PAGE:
Nova Scotia Archives

Halifax and Its People / 1749-1999

Collapsed buildings of Nova Scotia Car Works on Clifton Street near St. Albans Street, Halifax, with Bloomfield School in background at right, 11 February 1918

On 6 December 1917, the Norwegian vessel SS Imo, carrying Belgian Relief supplies, and the French freighter SS Mont Blanc, carrying munitions, collided in Halifax Harbour – thereby creating what was then considered to be the worst man-made disaster in the world’s history. A few seconds before 9:05 a.m., the Mont Blanc, with a cargo of 2,500 tons of high explosives and a deck load of monochlorobenzene, blew up, shattering the 3000-ton vessel and spewing destruction over 325 acres. The Explosion killed more than 1600 people instantly and injured over nine thousand others, in a metropolitan population of 65,000. More Nova Scotians died in the Explosion than were killed in World War I, and the catastrophe resulted in over $35,000,000 property damage.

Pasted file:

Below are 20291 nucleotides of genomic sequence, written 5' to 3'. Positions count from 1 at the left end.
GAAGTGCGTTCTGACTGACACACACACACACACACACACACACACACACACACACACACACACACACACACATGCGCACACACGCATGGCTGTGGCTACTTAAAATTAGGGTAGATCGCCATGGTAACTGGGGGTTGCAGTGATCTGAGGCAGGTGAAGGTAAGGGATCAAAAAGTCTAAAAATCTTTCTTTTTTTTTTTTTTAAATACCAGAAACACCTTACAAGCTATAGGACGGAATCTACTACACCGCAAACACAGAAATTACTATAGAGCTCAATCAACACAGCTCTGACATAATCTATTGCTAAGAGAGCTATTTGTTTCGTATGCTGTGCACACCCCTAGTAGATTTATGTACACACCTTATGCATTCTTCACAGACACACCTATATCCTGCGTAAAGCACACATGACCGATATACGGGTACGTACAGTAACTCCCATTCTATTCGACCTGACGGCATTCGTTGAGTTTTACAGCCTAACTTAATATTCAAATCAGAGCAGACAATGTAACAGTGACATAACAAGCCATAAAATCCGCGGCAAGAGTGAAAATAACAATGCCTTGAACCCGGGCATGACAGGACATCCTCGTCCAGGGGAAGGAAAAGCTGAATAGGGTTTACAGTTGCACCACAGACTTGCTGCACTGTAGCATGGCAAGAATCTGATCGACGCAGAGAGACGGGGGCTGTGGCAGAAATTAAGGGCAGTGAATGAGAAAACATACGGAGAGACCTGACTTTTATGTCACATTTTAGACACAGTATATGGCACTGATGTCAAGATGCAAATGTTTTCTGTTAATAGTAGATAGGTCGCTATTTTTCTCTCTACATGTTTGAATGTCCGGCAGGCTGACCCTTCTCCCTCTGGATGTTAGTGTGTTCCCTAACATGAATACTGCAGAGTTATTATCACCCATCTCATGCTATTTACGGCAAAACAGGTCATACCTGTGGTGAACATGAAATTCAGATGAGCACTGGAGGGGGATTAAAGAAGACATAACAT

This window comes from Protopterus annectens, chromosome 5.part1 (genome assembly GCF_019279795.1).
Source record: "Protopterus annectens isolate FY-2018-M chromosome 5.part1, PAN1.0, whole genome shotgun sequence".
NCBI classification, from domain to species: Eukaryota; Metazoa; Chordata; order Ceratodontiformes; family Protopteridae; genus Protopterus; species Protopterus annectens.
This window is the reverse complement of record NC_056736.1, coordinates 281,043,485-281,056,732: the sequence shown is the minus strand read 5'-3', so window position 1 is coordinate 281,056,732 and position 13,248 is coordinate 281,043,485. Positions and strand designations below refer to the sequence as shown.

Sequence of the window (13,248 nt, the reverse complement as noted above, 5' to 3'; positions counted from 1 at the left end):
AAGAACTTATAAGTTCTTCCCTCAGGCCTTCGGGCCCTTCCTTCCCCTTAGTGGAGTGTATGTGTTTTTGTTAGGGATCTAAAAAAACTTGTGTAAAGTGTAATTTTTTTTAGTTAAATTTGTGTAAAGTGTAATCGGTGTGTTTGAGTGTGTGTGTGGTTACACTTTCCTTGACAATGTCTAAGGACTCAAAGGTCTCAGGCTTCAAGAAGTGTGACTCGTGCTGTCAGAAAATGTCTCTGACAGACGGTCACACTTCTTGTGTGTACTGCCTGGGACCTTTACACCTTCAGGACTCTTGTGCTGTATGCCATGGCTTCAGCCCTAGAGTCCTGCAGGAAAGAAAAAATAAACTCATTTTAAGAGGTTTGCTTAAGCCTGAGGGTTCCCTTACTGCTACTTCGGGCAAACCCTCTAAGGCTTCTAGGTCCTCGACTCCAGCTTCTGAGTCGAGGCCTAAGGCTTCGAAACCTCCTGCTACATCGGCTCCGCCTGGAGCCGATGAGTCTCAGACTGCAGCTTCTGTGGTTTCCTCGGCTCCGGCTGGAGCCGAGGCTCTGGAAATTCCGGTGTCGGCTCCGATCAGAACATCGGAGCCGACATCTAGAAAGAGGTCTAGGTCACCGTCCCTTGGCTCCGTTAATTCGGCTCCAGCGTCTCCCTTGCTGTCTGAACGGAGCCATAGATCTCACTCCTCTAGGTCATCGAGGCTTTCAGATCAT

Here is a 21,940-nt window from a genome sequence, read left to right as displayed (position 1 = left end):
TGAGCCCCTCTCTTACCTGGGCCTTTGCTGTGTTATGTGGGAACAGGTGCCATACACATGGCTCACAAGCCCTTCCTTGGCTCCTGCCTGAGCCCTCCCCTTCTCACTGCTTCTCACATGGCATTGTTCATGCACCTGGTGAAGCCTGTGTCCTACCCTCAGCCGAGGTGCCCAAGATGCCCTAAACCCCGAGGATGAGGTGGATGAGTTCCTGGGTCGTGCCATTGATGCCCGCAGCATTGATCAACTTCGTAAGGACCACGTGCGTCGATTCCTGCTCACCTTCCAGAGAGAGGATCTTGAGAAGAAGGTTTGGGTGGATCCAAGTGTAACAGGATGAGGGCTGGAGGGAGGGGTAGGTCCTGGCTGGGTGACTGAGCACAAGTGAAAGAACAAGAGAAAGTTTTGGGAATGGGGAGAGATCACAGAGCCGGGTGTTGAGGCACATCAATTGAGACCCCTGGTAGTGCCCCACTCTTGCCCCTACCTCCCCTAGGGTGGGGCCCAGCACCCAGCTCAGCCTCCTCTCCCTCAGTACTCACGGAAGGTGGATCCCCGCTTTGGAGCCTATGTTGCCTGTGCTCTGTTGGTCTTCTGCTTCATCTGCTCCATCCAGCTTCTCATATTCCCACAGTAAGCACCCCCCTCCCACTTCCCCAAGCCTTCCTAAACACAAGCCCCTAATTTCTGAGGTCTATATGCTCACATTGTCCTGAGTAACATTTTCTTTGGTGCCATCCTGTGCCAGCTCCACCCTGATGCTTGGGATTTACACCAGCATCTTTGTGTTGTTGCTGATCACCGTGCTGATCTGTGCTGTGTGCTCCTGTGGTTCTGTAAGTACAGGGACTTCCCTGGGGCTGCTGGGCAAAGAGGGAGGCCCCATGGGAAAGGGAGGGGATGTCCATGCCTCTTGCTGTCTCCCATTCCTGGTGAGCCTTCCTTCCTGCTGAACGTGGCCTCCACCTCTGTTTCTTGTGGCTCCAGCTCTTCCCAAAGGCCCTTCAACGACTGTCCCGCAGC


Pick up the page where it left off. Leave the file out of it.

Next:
Photographer: Gauvin & Gentzel

Date: 11 February 1918

Reference: Charles Vaughan (copied through the courtesy of Mrs. Shirley Vaughan) Nova Scotia Archives    / negative: N-7035

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